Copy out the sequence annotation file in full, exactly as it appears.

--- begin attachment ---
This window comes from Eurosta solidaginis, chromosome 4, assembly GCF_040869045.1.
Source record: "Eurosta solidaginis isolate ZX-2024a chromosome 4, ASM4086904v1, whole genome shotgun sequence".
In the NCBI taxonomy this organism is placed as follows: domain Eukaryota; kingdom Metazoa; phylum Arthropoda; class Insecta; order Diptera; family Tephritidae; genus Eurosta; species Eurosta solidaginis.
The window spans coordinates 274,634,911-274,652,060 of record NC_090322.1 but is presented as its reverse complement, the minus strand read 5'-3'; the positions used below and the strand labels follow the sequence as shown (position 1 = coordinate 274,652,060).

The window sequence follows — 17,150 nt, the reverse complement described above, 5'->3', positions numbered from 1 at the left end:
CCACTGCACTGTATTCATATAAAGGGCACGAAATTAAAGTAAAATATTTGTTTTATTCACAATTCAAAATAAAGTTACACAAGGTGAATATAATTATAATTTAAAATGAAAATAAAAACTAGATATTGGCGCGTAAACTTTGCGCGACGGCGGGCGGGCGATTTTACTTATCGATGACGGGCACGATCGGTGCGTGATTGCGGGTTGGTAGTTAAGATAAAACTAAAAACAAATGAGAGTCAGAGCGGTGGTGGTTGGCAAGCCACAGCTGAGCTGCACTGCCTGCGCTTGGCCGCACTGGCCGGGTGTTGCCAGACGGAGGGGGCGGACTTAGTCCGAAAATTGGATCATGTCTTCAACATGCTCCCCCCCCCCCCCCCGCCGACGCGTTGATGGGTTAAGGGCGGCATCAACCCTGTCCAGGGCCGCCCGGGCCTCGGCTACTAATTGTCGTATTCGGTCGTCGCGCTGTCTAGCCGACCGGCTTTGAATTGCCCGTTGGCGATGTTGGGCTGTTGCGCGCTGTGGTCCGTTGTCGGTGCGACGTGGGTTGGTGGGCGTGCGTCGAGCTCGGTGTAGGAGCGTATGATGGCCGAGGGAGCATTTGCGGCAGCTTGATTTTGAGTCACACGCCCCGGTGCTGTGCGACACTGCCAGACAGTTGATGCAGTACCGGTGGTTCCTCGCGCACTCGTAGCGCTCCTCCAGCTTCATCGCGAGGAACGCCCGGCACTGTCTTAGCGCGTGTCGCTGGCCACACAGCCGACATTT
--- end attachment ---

This window comes from Eurosta solidaginis, chromosome 4, assembly GCF_040869045.1.
Source record: "Eurosta solidaginis isolate ZX-2024a chromosome 4, ASM4086904v1, whole genome shotgun sequence".
In the NCBI taxonomy this organism is placed as follows: domain Eukaryota; kingdom Metazoa; phylum Arthropoda; class Insecta; order Diptera; family Tephritidae; genus Eurosta; species Eurosta solidaginis.
The window spans coordinates 274,634,911-274,652,060 of record NC_090322.1 but is presented as its reverse complement, the minus strand read 5'-3'; the positions used below and the strand labels follow the sequence as shown (position 1 = coordinate 274,652,060).

The window sequence follows — 17,150 nt, the reverse complement described above, 5'->3', positions numbered from 1 at the left end:
CCACTGCACTGTATTCATATAAAGGGCACGAAATTAAAGTAAAATATTTGTTTTATTCACAATTCAAAATAAAGTTACACAAGGTGAATATAATTATAATTTAAAATGAAAATAAAAACTAGATATTGGCGCGTAAACTTTGCGCGACGGCGGGCGGGCGATTTTACTTATCGATGACGGGCACGATCGGTGCGTGATTGCGGGTTGGTAGTTAAGATAAAACTAAAAACAAATGAGAGTCAGAGCGGTGGTGGTTGGCAAGCCACAGCTGAGCTGCACTGCCTGCGCTTGGCCGCACTGGCCGGGTGTTGCCAGACGGAGGGGGCGGACTTAGTCCGAAAATTGGATCATGTCTTCAACATGCTCCCCCCCCCCCCCCCGCCGACGCGTTGATGGGTTAAGGGCGGCATCAACCCTGTCCAGGGCCGCCCGGGCCTCGGCTACTAATTGTCGTATTCGGTCGTCGCGCTGTCTAGCCGACCGGCTTTGAATTGCCCGTTGGCGATGTTGGGCTGTTGCGCGCTGTGGTCCGTTGTCGGTGCGACGTGGGTTGGTGGGCGTGCGTCGAGCTCGGTGTAGGAGCGTATGATGGCCGAGGGAGCATTTGCGGCAGCTTGATTTTGAGTCACACGCCCCGGTGCTGTGCGACACTGCCAGACAGTTGATGCAGTACCGGTGGTTCCTCGCGCACTCGTAGCGCTCCTCCAGCTTCATCGCGAGGAACGCCCGGCACTGTCTTAGCGCGTGTCGCTGGCCACACAGCCGACATTT